Just glancing at the clock, it’s a little after 10pm on “Boxing Day” – the day after Christmas Day. I’m not sure if other countries around the world call it “Boxing Day”, but we do here. I’m not entirely sure why – I’m sure a visit to either Google or Wikipedia would answer that – or a shout-out to Alexa. More on her later.
We were awoken at 4am on Christmas morning by our middle daughter, asking if it was too early to get up. Given that myself and my other half had only fallen into bed at perhaps 2am after an epic present-wrapping and house-tidying marathon, we told her to go back to bed. She hovered in the bedroom doorway for a few moments before starting negotiations.
“Can I open my stocking though?”
I thought for a few moments, before murmuring “Yes”.
Somewhat miraculously, after the false start we all slept through until 8:30am. Knowing the in-laws would arrive mid-morning, we dragged ourselves out of bed, pulled on some clothes, and made our way downstairs. Apparently leaning our heads into our daughter’s bedrooms was enough disturbance to wake them.
Miss 13 pulled presents out from around the tree, and gave them out around the room – making several mistakes along the way – thankfully caught before any surprises were ruined. She has something of a track record when it comes to delivering presents incorrectly. After making a coffee, feeding the cats, emptying the cat litter, and feeding the fish, I slumped down on the couch to join in the mayhem.
It’s funny really – now the girls are older the presents are getting smaller, and more expensive. Clothes, music, perfume, and books have for the most part replaced toys. Among the various presents retrieved from under the tree, some were mysteriously labelled “To the Beckett Family”, from me. The girls faces lit up when an Amazon Echo was unwrapped – although if I hear one more call of “Alexa, tell me a joke”, or “Alexa, play twenty questions”, I might strangle somebody.
My in-laws arrived mid morning with more presents for everyone, and more mayhem. After making coffees for everybody with a shiny new coffee machine in the kitchen, we started watching the clock – a table was booked at the local pub for Christmas dinner. We have been eating out on Christmas Day for the last several years. The first time we did it, we thought ourselves tremendously extravagant, but soon realised that given the cost of cooking a roast for seven or eight people, and the hours of labour involved both before and after, eating out really wasn’t that much more expensive – and more importantly gave us a huge proportion of the day back to actually spend time together. I can’t remember such a relaxed, happy, jovial day in recent memory.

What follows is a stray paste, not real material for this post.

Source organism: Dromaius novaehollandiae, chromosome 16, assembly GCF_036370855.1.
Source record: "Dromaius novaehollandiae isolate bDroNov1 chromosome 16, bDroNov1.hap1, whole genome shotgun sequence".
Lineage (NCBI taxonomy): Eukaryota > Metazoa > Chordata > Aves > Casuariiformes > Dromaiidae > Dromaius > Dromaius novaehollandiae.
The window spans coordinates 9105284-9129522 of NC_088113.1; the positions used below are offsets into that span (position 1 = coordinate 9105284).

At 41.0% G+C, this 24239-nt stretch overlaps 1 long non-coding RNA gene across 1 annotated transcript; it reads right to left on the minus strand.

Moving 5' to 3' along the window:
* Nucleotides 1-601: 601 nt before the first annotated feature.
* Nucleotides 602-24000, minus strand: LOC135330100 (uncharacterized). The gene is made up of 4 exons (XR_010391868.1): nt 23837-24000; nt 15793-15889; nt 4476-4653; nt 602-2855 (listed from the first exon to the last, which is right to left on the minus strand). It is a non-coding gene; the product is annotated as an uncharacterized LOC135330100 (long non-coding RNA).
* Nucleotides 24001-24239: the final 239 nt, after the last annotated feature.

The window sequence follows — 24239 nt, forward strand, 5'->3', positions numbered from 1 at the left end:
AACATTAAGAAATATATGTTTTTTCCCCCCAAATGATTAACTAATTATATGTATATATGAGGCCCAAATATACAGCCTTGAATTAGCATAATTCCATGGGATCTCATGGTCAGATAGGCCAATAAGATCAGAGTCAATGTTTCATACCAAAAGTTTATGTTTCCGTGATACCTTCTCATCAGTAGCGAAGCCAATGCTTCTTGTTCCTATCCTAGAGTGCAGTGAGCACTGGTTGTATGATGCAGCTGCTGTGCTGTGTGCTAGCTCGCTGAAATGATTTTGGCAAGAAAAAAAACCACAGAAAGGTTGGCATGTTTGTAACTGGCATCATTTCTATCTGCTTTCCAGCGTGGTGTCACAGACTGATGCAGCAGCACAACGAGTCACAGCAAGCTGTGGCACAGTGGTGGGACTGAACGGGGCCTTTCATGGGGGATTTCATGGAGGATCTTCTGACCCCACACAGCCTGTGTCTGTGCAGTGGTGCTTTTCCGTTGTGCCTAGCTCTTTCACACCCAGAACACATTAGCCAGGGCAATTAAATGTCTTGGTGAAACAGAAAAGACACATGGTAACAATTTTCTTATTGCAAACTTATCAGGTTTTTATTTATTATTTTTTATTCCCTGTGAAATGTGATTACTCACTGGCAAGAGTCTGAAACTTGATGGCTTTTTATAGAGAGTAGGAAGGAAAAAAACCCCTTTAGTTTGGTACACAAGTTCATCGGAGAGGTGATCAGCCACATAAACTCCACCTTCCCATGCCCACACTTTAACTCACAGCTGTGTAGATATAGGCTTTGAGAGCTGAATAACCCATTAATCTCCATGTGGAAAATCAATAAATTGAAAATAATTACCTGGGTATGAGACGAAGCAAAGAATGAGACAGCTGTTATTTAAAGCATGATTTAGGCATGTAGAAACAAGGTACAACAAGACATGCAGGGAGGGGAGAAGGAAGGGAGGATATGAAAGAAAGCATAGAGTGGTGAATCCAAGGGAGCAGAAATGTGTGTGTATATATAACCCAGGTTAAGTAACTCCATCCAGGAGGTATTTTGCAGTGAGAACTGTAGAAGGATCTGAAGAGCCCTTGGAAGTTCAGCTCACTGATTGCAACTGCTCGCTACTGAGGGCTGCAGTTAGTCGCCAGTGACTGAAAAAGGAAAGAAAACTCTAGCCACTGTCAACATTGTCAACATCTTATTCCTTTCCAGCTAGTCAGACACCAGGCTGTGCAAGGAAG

Unfortunately the day wasn’t happy for our entire family. When I called my parents on Christmas morning, I learned that my sister-in-law’s father had passed away – my brother had called an hour or so before to deliver the news. Those few moments on the phone were awful – my other half noticed my change in tone, and started looking straight at me across the room – searching for answers in my face.
The evening brought terrible television shows, board games, rich food we couldn’t face, and more than a glass or two of strong alcoholic beverages. One card game in particular has caused endless hilarity, and has been quietly noted for our next night in with friends. The game plays on your inhibitions – facing off randomly in a circle against each other in feats of memory, face pulling, singing, impersonating, and so on. Only after thoroughly embarassing yourself in a variety of inventive ways can you claim victory.
Today – Boxing Day – has been altogether quieter. After dragging myself out of bed at perhaps 9am I have busied myself with the usual round of chores, interspersed with more board games, more rich food, more alcoholic beverages, and more terrible television shows. I even made it into town with Miss 18 at lunchtime to find out which shops had opened their doors. The moment of the day came when we visited a fashionable sporting goods store, where she spied a pair of rather fetching leggings. I pointed at the price, she inhaled sharply – just stopping her eyeballs from ejecting from their sockets – and announced “we are leaving”. On what planet does a pair of leggings cost £100 ? We had a good laugh, while walking away from the store about the clientelle – all women of a certain age wearing clothes of a certain style – almost certainly purchasing expensive workout clothes to “look” the part.
Tomorrow I return to work. Actually, “return” is something of a falsehood – I’ll be working from home – doing some research, and preparing for a pre-sales thing in the new year. At least I get to sit in the warm at home, rather than cycling to the office in the cold and wet.
Anyway – here’s to you and yours this Christmas. Hopefully this post finds you well, warm, and happy.